At a pitching session in Seattle, Preston outlined the global potential for the technology as residential users and businesses alike faced increasing uncertainty over water supply.
“In California, communities are having to turn to water tanks. There is booming demand for a device like this.”
Sentinel narrowly missed out on progressing to the Imagine Cup grand final, pipped to the post in its group by Canada start-up and crowd favourite SmartArm, which has created a $100, app-controlled robotic prosthetic for amputees.
But New Zealand was well-represented among the 49 teams from around the world competing for the prize money and mentoring from Microsoft chief executive Satya Nadella, with three teams from New Zealand featuring for the first time in the competition’s 16-year history.
Hypebeat - using data to make musicians more successful
Hypebeat, a University of Auckland start-up, is using big data analytics tools to analyse what makes music acts successful so it can tailor advice for fledgling musicians.
“Ed Sheeran spent years in the UK playing the same songs that top global charts, but it wasn’t until he changed strategy that people actually noticed,” says co-founder Matt Bastion.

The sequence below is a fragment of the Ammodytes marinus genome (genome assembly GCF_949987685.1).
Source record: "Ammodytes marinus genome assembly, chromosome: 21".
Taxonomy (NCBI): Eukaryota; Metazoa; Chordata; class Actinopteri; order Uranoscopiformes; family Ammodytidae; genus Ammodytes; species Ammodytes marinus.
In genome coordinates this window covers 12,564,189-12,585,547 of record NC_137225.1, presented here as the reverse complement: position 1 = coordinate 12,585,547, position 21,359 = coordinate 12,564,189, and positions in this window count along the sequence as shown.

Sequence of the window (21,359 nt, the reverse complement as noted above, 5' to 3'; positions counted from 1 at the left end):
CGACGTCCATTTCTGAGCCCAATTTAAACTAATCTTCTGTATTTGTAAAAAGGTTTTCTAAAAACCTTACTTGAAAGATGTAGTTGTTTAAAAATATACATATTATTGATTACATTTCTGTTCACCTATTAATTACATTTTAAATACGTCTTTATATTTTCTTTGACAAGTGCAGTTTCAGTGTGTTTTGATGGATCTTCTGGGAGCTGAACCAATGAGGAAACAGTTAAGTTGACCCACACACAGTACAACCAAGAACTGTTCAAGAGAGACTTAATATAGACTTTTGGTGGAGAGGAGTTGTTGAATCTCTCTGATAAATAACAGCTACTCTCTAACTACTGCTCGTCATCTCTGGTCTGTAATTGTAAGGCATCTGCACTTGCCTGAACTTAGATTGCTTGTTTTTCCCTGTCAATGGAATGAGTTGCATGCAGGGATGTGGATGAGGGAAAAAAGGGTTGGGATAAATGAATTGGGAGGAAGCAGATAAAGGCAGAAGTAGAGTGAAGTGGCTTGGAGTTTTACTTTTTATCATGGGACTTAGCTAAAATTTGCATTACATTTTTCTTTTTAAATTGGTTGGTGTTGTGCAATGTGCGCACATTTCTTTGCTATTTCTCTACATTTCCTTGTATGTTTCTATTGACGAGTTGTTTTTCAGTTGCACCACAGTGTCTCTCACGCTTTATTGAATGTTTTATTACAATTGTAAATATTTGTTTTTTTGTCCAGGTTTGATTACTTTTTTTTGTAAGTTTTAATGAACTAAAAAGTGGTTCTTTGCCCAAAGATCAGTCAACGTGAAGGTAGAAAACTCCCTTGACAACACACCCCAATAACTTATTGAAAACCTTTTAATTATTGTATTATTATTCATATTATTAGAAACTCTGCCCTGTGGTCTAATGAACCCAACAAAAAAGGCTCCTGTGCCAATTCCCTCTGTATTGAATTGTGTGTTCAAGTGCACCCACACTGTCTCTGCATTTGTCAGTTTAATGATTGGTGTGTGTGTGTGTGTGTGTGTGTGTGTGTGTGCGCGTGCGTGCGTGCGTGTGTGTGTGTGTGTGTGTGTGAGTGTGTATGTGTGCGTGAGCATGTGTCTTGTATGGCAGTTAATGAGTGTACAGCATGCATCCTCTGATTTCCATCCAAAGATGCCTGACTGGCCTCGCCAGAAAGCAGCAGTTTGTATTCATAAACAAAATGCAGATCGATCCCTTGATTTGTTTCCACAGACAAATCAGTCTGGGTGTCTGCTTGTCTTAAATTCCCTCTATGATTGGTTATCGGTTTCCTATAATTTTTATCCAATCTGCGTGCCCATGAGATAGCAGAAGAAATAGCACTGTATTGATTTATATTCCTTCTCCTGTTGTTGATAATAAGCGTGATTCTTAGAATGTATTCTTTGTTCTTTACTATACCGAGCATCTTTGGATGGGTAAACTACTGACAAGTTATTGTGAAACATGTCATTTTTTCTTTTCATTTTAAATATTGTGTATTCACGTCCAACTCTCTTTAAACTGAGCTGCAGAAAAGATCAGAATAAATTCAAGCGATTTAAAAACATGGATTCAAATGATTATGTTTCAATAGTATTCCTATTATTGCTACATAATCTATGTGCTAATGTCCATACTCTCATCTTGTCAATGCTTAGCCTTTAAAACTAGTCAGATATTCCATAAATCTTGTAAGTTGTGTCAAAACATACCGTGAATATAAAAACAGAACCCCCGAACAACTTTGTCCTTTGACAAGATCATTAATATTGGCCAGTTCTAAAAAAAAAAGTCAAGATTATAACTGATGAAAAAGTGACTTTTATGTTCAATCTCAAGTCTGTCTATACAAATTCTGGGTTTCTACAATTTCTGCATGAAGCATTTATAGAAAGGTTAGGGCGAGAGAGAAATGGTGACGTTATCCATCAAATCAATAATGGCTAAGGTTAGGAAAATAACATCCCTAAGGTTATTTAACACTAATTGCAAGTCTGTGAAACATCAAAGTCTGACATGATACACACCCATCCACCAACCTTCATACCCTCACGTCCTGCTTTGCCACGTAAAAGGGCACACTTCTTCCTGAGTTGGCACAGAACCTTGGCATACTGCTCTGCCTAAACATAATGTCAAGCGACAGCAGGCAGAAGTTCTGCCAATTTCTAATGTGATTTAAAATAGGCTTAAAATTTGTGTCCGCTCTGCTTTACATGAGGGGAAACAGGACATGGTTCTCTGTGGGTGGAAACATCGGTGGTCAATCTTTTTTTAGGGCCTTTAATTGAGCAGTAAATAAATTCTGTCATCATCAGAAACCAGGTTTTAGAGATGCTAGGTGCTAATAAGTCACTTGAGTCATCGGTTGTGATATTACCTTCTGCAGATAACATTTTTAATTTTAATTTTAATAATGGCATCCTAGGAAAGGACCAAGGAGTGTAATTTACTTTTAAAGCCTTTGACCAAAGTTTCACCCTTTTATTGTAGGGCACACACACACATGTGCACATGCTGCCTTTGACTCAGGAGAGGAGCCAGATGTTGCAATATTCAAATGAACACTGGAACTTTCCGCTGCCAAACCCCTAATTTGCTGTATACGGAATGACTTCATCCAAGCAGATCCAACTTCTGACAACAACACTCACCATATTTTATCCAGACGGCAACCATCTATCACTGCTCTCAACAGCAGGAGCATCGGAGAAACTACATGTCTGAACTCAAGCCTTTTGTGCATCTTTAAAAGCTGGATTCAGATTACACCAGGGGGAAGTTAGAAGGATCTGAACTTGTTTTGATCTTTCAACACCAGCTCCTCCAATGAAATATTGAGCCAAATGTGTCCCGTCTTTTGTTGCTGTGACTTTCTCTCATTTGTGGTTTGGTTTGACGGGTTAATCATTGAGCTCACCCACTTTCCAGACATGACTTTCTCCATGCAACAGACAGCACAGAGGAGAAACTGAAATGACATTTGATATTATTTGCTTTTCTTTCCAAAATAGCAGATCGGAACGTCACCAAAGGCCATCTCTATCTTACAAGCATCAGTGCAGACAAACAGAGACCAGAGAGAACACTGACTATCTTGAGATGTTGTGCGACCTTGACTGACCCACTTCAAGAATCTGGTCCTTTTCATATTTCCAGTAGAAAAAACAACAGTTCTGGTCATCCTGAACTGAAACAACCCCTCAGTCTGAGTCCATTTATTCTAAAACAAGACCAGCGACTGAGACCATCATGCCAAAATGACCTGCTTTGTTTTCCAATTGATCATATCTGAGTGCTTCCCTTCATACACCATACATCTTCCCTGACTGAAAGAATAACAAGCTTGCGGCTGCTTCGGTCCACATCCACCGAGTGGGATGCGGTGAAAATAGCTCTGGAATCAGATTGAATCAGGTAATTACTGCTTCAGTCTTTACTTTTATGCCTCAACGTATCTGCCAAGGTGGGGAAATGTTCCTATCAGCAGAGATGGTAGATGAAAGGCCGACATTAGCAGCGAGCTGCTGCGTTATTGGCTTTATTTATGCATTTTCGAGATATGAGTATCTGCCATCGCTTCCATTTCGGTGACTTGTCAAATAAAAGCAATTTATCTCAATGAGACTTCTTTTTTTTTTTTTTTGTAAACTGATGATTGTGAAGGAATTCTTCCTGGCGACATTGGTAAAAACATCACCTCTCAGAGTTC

“We power every musician with what will make a difference so they can be the next Ed Sheeran.”
The technology draws in feeds of data including playlists from radio stations and music streaming website globally as well as social media content to determine the best promotional strategies to get people buying music and attending gigs.
They’d found for instance, that social media images of a musician facing a crowd of screaming fans boosted future ticket sales as it provoked ‘FOMO’ - fear of missing out, among music fans.
Bain’s team is trialing the technology with a number of emerging artists as well as Grammy-winning acts and says Hypebeat goes beyond existing software that crunches industry data to produce generic trends data for the music industry.